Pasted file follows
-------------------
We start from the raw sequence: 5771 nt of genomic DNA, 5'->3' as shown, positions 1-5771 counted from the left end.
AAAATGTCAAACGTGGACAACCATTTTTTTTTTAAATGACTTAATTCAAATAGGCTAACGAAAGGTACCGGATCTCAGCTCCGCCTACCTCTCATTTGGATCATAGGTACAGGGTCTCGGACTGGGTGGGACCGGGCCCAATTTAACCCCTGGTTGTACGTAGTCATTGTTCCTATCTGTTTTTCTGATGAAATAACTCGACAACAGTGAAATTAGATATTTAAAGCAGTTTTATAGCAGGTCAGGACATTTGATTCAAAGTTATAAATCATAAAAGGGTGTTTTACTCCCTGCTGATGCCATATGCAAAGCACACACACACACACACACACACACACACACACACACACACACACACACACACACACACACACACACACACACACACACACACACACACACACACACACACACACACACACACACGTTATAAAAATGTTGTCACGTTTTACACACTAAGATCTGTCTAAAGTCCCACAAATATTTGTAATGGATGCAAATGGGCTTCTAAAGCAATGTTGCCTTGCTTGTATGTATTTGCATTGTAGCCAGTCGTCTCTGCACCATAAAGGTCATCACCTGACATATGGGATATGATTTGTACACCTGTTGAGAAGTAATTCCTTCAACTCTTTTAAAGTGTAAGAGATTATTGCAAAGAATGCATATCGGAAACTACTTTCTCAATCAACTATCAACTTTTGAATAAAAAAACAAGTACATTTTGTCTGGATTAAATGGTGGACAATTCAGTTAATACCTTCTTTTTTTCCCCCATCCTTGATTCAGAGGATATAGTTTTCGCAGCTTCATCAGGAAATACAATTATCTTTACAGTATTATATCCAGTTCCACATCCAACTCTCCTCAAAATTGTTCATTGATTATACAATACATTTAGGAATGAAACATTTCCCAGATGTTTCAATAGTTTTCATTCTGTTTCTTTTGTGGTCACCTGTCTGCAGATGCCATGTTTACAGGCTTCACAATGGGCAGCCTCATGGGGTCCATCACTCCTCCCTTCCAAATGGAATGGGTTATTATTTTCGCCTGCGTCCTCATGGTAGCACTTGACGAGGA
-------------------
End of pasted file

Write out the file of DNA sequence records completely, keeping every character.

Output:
We start from the raw sequence: 5771 nt of genomic DNA, 5'->3' as shown, positions 1-5771 counted from the left end.
AAAATGTCAAACGTGGACAACCATTTTTTTTTTAAATGACTTAATTCAAATAGGCTAACGAAAGGTACCGGATCTCAGCTCCGCCTACCTCTCATTTGGATCATAGGTACAGGGTCTCGGACTGGGTGGGACCGGGCCCAATTTAACCCCTGGTTGTACGTAGTCATTGTTCCTATCTGTTTTTCTGATGAAATAACTCGACAACAGTGAAATTAGATATTTAAAGCAGTTTTATAGCAGGTCAGGACATTTGATTCAAAGTTATAAATCATAAAAGGGTGTTTTACTCCCTGCTGATGCCATATGCAAAGCACACACACACACACACACACACACACACACACACACACACACACACACACACACACACACACACACACACACACACACACACACACACACACACACACACACACACACACACACGTTATAAAAATGTTGTCACGTTTTACACACTAAGATCTGTCTAAAGTCCCACAAATATTTGTAATGGATGCAAATGGGCTTCTAAAGCAATGTTGCCTTGCTTGTATGTATTTGCATTGTAGCCAGTCGTCTCTGCACCATAAAGGTCATCACCTGACATATGGGATATGATTTGTACACCTGTTGAGAAGTAATTCCTTCAACTCTTTTAAAGTGTAAGAGATTATTGCAAAGAATGCATATCGGAAACTACTTTCTCAATCAACTATCAACTTTTGAATAAAAAAACAAGTACATTTTGTCTGGATTAAATGGTGGACAATTCAGTTAATACCTTCTTTTTTTCCCCCATCCTTGATTCAGAGGATATAGTTTTCGCAGCTTCATCAGGAAATACAATTATCTTTACAGTATTATATCCAGTTCCACATCCAACTCTCCTCAAAATTGTTCATTGATTATACAATACATTTAGGAATGAAACATTTCCCAGATGTTTCAATAGTTTTCATTCTGTTTCTTTTGTGGTCACCTGTCTGCAGATGCCATGTTTACAGGCTTCACAATGGGCAGCCTCATGGGGTCCATCACTCCTCCCTTCCAAATGGAATGGGTTATTATTTTCGCCTGCGTCCTCATGGTAGCACTTGACGAGGA